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Saturday, April 22, 2006

My review of Brownsville by Neil Kleid

Kleid, Neil and Jake Allen. Brownsville. NY : NBM ComicsLit, 2006. 207 p. $18.95 (ISBN 1-56163-458-1)

Rather than glamorize the lucrative lifestyle of the Jewish mafia of the 1930's or present the usual good-vs.-evil morality tale, Kleid delivers a more complex story in this graphic novel. The protagonist, Allie Tannenbaum, isn't a poor kid trying to escape poverty. His concerned father doesn't forbid him from joining Lepke's gang, but tries to emphasize to Allie how such choices are his to make --- and that they can be very costly.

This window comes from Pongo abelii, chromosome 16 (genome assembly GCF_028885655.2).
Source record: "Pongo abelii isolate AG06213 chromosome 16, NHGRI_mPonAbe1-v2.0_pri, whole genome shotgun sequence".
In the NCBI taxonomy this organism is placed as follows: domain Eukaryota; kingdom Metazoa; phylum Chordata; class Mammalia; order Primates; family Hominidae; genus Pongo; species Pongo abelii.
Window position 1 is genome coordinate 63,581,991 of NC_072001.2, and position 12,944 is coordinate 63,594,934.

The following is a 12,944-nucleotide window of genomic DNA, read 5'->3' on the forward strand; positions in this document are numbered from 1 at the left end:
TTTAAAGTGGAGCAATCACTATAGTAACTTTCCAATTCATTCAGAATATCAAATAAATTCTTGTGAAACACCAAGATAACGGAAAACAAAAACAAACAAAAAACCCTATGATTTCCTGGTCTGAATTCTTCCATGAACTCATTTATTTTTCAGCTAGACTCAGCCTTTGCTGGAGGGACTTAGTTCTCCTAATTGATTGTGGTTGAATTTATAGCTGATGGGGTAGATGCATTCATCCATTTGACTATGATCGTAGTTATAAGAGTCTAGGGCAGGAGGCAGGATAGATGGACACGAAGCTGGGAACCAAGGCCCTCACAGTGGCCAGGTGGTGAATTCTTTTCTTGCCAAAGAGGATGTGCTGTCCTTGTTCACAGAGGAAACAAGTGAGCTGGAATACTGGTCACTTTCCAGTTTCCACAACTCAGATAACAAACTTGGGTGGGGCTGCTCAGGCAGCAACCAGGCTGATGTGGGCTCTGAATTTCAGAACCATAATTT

In addition to the cast of fictional and real-life Jewish characters (such as Meyer Lansky, Dutch Schultz and Harry Strauss), there are Jewish references sprinkled throught the book : Yiddish phrases and terms thrown around, a mobster telling how Mendy Weiss doesn't kill on shabbos, a Star of David necklace used in arranging a surrendering to the authorities.

Allen's illustrations and pacing maintain the suspense and action, while Kleid's script blends fictional narrative with well-researched facts. A bibliography of novels, non-fiction, films and websites appers at the end, encouraging readers to learn even more about this forgotten dark chapter of Jewish history.

Though the violence in the book isn't gratuitous, it is present quite often, along with coarse language. I would reccommend this book for the Judaica graphic novel sections of public, synagogue and high school libraries.

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